Many first-time dog owners are reluctant to crate train their puppies because they think it is cruel.  The fact is that dogs are naturally inclined to be in a “den”. Providing a crate and properly training and using it will provide your dog with a safe place.

Why Crate Training is Important

There are many benefits to crate training your dog.  

Housebreaking - Dogs don’t like to relieve themselves where they sleep, by properly crate training your puppy you can help speed the housebreaking process.

Provides a Safe place – when things get chaotic in your home a crate can provide safe retreat for your dog. Whether you have a houseful of guests or there is a thunderstorm or some other event that is stressing your dog, the crate will be comforting for your dog.

Travel – training your dog to travel is important. Like any behavior, your dog needs to be conditioned. Leaving a dog unrestrained dog in a car is dangerous to both the dog and the occupants of the car. If you have room in your car a crate is great for traveling. It will provide both safety and comfort for your dog.

What Crate Training is NOT for

Crate training should never be used for punishment. A good way to eliminate unwanted behavior is to refocus attention away from the undesired behavior and toward a desired behavior.  For example, if your dog is chewing on your shoe, take the shoe away and replace it with a chew toy.  A crate CAN be used for a cool down period. There are times when a dog may lose focus and need to settle down for a bit, a create is good place to refocus attention.

A crate should never be used for prolonged times of confinement.  Puppies cannot go longer than a few hours without relieving themselves.  No dog should ever be in a create for more than 8 hours.

Choosing the Right Crate

There are a few basic types of dog crates. Plastic crates are more for travel and we do not recommend them for crate training. Fabric crates are convenient and light, but we only recommend them for well trained dogs. Our choice for an everyday crate is a wire crate.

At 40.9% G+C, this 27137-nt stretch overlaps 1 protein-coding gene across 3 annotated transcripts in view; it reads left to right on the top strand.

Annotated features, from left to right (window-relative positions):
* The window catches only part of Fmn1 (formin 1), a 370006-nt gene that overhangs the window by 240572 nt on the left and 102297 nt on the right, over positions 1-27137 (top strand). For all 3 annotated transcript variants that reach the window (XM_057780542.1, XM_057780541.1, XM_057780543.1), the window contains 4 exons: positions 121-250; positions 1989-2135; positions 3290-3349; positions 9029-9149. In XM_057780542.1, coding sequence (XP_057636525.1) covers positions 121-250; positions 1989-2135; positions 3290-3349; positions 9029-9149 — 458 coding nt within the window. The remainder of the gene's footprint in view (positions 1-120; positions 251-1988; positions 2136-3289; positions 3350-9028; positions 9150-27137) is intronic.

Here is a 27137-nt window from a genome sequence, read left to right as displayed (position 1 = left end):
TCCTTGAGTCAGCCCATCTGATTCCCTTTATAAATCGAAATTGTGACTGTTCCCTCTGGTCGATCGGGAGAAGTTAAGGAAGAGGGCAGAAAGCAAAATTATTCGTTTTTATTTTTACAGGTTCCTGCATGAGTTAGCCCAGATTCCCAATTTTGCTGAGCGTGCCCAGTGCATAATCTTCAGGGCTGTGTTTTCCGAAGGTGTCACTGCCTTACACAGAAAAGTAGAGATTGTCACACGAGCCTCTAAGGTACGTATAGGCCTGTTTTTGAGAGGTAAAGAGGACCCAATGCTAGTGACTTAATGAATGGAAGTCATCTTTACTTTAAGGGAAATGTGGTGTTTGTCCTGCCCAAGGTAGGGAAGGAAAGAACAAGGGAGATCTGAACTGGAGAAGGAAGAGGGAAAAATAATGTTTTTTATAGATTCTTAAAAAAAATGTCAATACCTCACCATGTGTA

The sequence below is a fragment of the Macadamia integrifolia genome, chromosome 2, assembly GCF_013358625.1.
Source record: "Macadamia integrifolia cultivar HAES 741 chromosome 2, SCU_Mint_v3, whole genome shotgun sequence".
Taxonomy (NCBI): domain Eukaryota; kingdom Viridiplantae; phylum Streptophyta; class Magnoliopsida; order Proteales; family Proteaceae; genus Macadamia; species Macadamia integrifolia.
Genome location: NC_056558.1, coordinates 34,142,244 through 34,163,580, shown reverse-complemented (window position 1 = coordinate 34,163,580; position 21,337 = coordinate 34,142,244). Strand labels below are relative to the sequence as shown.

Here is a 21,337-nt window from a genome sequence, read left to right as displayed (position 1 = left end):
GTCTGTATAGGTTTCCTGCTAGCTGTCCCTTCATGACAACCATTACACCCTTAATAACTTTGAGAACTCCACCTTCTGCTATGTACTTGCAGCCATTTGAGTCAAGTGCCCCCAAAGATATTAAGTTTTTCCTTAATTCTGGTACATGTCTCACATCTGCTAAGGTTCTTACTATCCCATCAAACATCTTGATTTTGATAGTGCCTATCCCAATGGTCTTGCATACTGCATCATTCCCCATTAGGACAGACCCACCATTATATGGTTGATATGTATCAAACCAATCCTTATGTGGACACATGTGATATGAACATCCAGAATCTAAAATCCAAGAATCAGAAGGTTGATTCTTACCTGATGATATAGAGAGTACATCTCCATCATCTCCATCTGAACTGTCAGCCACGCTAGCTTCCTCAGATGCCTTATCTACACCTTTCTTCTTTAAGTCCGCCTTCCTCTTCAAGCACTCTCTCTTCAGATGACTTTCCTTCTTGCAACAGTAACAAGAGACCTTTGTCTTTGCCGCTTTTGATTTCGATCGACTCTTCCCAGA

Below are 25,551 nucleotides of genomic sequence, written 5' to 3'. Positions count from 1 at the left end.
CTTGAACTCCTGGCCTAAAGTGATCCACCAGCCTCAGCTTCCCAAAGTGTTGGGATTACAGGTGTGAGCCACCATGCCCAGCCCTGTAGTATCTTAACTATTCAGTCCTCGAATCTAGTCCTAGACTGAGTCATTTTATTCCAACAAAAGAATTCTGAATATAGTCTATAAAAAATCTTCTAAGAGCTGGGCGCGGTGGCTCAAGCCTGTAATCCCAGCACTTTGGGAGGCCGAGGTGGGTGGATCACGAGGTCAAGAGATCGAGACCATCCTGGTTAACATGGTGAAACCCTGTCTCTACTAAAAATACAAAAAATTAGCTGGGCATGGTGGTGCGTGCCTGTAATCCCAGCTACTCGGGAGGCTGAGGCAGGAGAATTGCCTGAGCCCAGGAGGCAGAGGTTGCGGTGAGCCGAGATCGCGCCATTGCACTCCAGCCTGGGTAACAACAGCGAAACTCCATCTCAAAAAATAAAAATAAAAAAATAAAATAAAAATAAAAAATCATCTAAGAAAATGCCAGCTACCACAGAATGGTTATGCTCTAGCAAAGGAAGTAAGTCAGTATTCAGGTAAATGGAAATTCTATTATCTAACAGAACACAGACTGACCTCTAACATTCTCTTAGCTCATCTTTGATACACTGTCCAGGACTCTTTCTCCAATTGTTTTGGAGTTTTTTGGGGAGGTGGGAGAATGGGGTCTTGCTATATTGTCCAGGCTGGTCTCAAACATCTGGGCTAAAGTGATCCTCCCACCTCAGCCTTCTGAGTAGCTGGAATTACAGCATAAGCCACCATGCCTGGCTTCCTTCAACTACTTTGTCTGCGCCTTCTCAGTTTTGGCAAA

The right size crate is important. A crate should be large enough for your dog to stand up comfortably turn around. It should not be too large that there is room for them to go potty in the crate. The wire crates we carry come with cage dividers, so you can adjust the amount of space your puppy has.

The only accessories you need for your crate is some type of blanket or pad. We do not recommend putting toys in a crate, especially for young puppies, as they could be a choking hazard.

Training Your Dog to Use the Crate

Choose a location in your home that is convenient yet nor cumbersome. You do not want people tripping over the crate while the dog is in it but you also do not want the dog to feel isolated.

Start out slow. Put your dog’s bed inside the crate and throw in some treats. It is a good idea to teach some word association along with the treats. Keep it short and simple.  Plenty of praise is needed. You are making this a positive experience.

Keep the time in crate very short at first.  When releasing the puppy from the crate take him outside immediately. Gradually build up to longer times in the crate.

Don’t give in to whining or barking. The first few nights may be very hard. Do not let your dog get a desired action by barking or whining. You are reinforcing that behavior and it will be harder to break later. You do need to know the difference between your dog simply wanting release and when they need to go potty. If you think your dog needs to go, take him outside and then put him in the crate again.

Good Lick with your new family member and if you need any help,  please feel free to call us. We are here to help.